Instructables
Picture of Freeze Wash Your Jeans
FIVFZYPHQCPLGA3.MEDIUM.jpg
laundry 006.JPG
green laundry 037.JPG
images 025.JPG
images 024.JPG

I recently read an article on abc news about Levi's CEO Chip Bergh not washing his 501 Levi jeans for a year. He wants to preserve the color and shape of the jeans. He mentioned that 501 jeans "do not need to be washed as often as people might think, if ever." He spots clean and air dries his 501's. The don't wash jeans is gaining popularity and some say they use the freezer method to freshen their jeans while others use the sun dried method. Some will spray the jeans with alcohol or vinegar. This method certainly conserves water and reduces the negative impact on our environment. I read several articles that a washer uses 25-40 gallons of water for a full load. Front loaders use much less but it is still a lot of water.The older washers use 40.

I did a little research to see if this was a safe method. According to Stephen Craig Cary, a university of Delaware expert of frozen microbes, freezing will not always kill the bacteria, but rather put them in a dormant state until they come in contact with something warm. Link here: http://www.smithsonianmag.com/science-nature/the-m...

I also found an article about vinegar killing 99.9% bacteria. Good Housekeeping's microbiologist Gina Morino, mentioned vinegar effectively kills 99.9 percent of bacteria. Here is the link: http://ehow.com/list_7374655_types-bacteria-killed-vinegar.html/ .

A student did an experiment on the freezer method comparing the bacteria from the no wash jeans; to jeans that had been only worn three days after washing. Both jeans had the same amount of bacteria. Link: http://www.businessinsider.com/does-freezing-your-...

With the information that I found about freeze washing your jeans to preserve the color and shape; I tweaked these methods to give those people who are leaning towards the no wash jeans method but hesitate because they wonder how sanitary it might be. Lets get started.








 
Remove these adsRemove these ads by Signing Up

Step 1: This Is What You Will Need

Picture of This Is What You Will Need
green laundry 039.JPG

Supplies:

Distilled white vinegar

Spray bottle

Dirty jeans

Plastic bag

Damp wash cloth

Step 2: Pre-treat Method

Picture of Pre-treat Method
green laundry 043.JPG
green laundry 048.JPG
green laundry 029.JPG
green laundry 030.JPG

Pre-treating the jeans:

First shake out the jeans.

Turn them inside-out and shake again.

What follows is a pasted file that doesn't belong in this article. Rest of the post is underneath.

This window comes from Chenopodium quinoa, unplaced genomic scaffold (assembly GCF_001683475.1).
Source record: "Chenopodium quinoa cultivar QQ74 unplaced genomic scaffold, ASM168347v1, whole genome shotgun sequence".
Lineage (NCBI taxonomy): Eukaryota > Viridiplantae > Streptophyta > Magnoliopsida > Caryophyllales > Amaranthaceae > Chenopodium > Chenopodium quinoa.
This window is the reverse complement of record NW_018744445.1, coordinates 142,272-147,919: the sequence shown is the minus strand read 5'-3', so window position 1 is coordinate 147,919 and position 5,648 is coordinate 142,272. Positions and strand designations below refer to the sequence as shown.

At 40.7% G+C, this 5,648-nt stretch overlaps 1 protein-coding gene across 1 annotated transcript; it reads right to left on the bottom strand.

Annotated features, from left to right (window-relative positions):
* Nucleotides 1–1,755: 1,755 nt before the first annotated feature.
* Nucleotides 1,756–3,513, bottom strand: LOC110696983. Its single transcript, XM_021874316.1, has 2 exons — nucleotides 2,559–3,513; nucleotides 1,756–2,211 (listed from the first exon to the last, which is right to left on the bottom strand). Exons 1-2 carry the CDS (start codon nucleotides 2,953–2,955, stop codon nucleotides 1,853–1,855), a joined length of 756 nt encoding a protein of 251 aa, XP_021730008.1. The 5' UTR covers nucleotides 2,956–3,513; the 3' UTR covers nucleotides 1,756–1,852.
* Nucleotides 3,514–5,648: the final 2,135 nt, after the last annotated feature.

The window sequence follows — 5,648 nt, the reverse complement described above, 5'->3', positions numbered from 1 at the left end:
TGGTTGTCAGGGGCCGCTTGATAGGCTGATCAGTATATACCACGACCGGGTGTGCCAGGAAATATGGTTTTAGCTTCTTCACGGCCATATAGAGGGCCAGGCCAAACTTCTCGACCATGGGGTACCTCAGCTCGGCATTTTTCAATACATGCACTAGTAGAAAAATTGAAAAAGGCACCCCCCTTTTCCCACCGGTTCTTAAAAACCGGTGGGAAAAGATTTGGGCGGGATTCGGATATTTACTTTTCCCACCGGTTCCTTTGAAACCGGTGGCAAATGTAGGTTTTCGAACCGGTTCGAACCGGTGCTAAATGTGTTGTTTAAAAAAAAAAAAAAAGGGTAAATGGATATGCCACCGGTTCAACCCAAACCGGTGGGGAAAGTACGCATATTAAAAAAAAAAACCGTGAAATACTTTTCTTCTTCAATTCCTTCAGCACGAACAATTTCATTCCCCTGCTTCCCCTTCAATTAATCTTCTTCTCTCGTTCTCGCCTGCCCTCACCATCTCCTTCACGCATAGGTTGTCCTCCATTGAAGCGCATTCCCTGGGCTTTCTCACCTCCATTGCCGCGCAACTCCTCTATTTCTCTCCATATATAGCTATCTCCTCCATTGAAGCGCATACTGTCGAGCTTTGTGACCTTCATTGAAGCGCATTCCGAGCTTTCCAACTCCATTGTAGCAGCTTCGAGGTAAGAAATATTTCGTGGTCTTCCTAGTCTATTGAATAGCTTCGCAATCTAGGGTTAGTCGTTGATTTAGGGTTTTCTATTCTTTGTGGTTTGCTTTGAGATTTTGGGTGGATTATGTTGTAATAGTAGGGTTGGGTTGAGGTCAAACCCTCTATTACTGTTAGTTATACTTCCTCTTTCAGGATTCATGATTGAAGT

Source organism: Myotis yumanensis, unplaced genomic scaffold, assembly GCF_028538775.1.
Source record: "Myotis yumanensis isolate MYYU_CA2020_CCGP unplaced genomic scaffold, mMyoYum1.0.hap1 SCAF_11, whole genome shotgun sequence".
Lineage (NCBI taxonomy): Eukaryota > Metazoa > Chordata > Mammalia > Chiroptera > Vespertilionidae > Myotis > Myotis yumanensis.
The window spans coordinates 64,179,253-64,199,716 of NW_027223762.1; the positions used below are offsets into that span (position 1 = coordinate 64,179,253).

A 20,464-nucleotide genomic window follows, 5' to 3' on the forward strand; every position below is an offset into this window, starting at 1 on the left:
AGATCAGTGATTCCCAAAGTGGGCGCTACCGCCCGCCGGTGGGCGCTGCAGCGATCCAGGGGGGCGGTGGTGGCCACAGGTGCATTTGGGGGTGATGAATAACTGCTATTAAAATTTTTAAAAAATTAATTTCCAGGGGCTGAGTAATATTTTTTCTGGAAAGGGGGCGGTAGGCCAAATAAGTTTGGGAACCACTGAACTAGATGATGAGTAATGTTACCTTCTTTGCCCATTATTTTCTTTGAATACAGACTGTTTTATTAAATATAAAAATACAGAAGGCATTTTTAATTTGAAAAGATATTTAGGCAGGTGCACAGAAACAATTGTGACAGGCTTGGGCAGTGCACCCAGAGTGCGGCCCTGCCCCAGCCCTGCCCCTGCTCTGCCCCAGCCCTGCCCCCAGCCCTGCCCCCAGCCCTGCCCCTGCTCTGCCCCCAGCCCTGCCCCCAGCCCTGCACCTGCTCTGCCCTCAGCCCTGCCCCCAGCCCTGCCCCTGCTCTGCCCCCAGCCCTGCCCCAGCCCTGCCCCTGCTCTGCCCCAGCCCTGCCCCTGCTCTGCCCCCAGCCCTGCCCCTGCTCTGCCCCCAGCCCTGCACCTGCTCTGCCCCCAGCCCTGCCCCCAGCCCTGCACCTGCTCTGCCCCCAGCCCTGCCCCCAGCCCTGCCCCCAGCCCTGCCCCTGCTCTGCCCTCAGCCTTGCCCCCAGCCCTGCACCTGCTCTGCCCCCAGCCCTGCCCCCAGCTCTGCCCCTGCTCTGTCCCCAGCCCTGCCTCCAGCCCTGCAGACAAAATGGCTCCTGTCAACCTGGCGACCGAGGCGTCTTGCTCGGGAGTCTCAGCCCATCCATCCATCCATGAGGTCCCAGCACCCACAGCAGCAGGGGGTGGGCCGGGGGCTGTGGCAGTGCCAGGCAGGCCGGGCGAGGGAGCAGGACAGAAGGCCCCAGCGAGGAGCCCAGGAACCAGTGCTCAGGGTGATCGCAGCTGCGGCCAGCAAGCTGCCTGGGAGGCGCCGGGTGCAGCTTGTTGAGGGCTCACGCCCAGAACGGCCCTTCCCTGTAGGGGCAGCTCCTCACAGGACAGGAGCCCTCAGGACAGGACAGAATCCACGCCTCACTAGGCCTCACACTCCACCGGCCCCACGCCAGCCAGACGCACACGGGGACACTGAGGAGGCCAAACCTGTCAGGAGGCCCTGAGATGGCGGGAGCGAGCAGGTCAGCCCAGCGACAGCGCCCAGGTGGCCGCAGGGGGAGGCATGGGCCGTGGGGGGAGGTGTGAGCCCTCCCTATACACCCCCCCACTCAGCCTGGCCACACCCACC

Spot clean any stains using the damp cloth.

1-40 of 96Next »

I commend your attempts at an eco-friendly way to freshen up your jeans, but I think they are based on some misconceptions about the chemistry/biology involved.

Vinegar is acetic acid -- you can think of it as a solution of sodium acetate dissolved in water. When you spray the jeans with vinegar and put them out to dry, the water evaporates, leaving behind sodium acetate. This means that over time, without actually washing the jeans to dissolve and remove the leftover sodium acetate, you're essentially coating your jeans with more and more of the stuff, which means you're going to start smelling like sauerkraut whenever you sweat in them. Probably not ideal!


You should also note that vinegar might have some antimicrobial effects (like any acid) when applied to a non-porous, non-absorbent surface, like a kitchen counter, but you won't get the same results when applying it to fabric, which is full of nooks and crannies. Unless you're dunking your jeans in the stuff, you're probably not getting much disinfectant value out of it.

I'm also not convinced that your primary concern in keeping jeans 'fresh' is to kill the bacteria (and other microbes) living in them. Let's assume for a moment that the vinegar treatment does kill 99% of the total bacteria living on your jeans. Not only will these 1% leftover microbes (millions of cells, if not more) multiply once more when they're put into a moist, warm environment, their population will be re-seeded by the microbes living on your skin, which is how they got there in the first place.


I think your primary concern should be removing oil and sweat left over on the fabric after use. Think about it this way -- if a popsicle melted on your kitchen counter and left behind a big pool of sugar water, you probably wouldn't just spray it down with vinegar and assume it's clean, leaving the sticky residue behind.

My tactic is to spot-clean the stains to keep the jeans looking nice, and then to hand-wash them in the sink or bathtub with a little laundry detergent once in a while to get rid of the oil and sweat, but your mileage may vary. :)

Also of note -- when microbiologists clean down their counters in the lab, a very common disinfectant used is 70% ethanol, in which both the water and alcohol components will evaporate over time and leave behind no residue. It's also a lot better at killing microbes on contact than vinegar.

sunshiine (author)  Nesciosquid4 days ago

Thanks so much for your comment. I appreciate all the information you have shared with all the readers. I hope your day shines!

sunshiine~

Wow I love it

www.kizi10.in

sunshiine (author)  victoriaween4 days ago
Thanks! Have a super day.
sunshiine~
Jollyriffic22 days ago

in before this to start an "ice jeans" challange.

rwd you6 months ago

it is time saver and fantastic idea. But, Can we use the same on formal dresses?

sunshiine (author)  rwd you6 months ago

I know you can spot clean a gown using club soda but most people recommend taking a formal to the cleaners. I would not know about the freezing method but one could try. I don't think it would damage the fabric but then I have not tried it. I am thinking that folding the fabric to fit in a freezer might cause a lot of wrinkles depending on the amount of fabric. Thanks for asking and if you do try it please do let us know your opinion. I don't have any formal fabric to try. Have a great day.